Sign up ×
Mathematics Stack Exchange is a question and answer site for people studying math at any level and professionals in related fields. It's 100% free, no registration required.

Let $\beta= \{ (2,1),(3,1) \} $ be an ordered basis for $\Bbb R^2$. Suppose that the dual basis of $\beta$ is given by $\beta^*= \{f_1,f_2 \} $ To explicitly determine a formula for $f_1$ we need to consider the equations $$1=f_1(2,1)=f_1(2e_1+e_2)=2f_1(e_1)+f_1(e_2)$$ $$0=f_1(3,1)=f_1(3e_1+e_2)=3f_1(e_1)+f_1(e_2)$$ Solving this equations, we obtain $f_1(e_1)=-1$ and $f_1(e_2)=3$, that is $f_1(x,y)=-x+3y$.

My question is why do we need to solve the above equations for 1 and 0 respectively?

share|cite|improve this question

1 Answer 1

The definition of $\{f_1,f_2\}$ as the dual basis to a basis $\{v_1,v_2\}$ say, is that $f_i$ are the linear maps such that $f_i(v_j) = \delta_{ij}$, extended linearly to all of $V$. In other words, if $V$ is $n$ dimensional, then $f_i(\sum_{j=1}^n \lambda_jv_j) = \lambda_i$. In the case you're given, $v_1 = (2,1)$ and $v_2 = (3,1)$ so $f_1(2,1) =1 $and $f_2(3,1) = 0$.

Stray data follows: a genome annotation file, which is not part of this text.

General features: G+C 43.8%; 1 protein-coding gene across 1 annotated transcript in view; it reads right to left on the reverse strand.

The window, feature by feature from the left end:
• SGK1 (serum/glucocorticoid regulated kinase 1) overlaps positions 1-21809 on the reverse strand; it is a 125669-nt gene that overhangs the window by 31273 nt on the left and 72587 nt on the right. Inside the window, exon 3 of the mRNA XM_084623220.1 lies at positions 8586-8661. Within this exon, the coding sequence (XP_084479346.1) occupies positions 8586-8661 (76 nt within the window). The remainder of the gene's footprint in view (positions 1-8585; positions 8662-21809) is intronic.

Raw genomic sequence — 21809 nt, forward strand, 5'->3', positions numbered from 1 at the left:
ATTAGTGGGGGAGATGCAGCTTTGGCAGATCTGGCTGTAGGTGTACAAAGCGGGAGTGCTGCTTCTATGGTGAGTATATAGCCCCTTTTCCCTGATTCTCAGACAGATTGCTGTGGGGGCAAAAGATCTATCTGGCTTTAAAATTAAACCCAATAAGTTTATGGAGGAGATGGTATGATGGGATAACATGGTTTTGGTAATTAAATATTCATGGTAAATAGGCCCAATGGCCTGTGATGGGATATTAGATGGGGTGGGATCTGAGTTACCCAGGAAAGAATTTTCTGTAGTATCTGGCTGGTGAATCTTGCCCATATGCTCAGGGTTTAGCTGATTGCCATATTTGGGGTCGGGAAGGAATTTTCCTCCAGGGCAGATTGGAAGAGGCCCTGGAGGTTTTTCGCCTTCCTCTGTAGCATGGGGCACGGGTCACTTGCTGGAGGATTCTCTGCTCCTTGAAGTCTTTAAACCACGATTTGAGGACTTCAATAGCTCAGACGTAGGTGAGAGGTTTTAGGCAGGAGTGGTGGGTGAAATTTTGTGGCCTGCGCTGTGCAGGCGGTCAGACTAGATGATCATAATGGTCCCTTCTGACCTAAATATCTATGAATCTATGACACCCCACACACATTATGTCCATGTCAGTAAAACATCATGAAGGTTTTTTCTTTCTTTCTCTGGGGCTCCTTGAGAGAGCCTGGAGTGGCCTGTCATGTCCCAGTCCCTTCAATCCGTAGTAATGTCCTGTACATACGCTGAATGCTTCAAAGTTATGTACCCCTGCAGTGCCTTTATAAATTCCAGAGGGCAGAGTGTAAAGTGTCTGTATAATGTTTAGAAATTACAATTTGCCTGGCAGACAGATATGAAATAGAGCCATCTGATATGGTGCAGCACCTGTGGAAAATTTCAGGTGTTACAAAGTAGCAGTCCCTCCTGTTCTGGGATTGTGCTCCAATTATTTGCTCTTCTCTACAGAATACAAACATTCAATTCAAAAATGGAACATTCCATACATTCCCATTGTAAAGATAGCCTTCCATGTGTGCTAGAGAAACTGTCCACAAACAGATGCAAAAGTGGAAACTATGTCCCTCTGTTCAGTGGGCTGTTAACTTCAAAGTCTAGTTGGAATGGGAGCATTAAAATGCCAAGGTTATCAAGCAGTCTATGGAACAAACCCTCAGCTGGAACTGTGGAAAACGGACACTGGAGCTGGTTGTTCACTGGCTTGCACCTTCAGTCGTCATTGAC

share|cite|improve this answer
Thanks! Didn't considered the delta part. – aortizmena Jan 2 '13 at 0:54
@aortizmena no worries, happy to help! – Tom Oldfield Jan 2 '13 at 0:55

Your Answer


By posting your answer, you agree to the privacy policy and terms of service.

Not the answer you're looking for? Browse other questions tagged or ask your own question.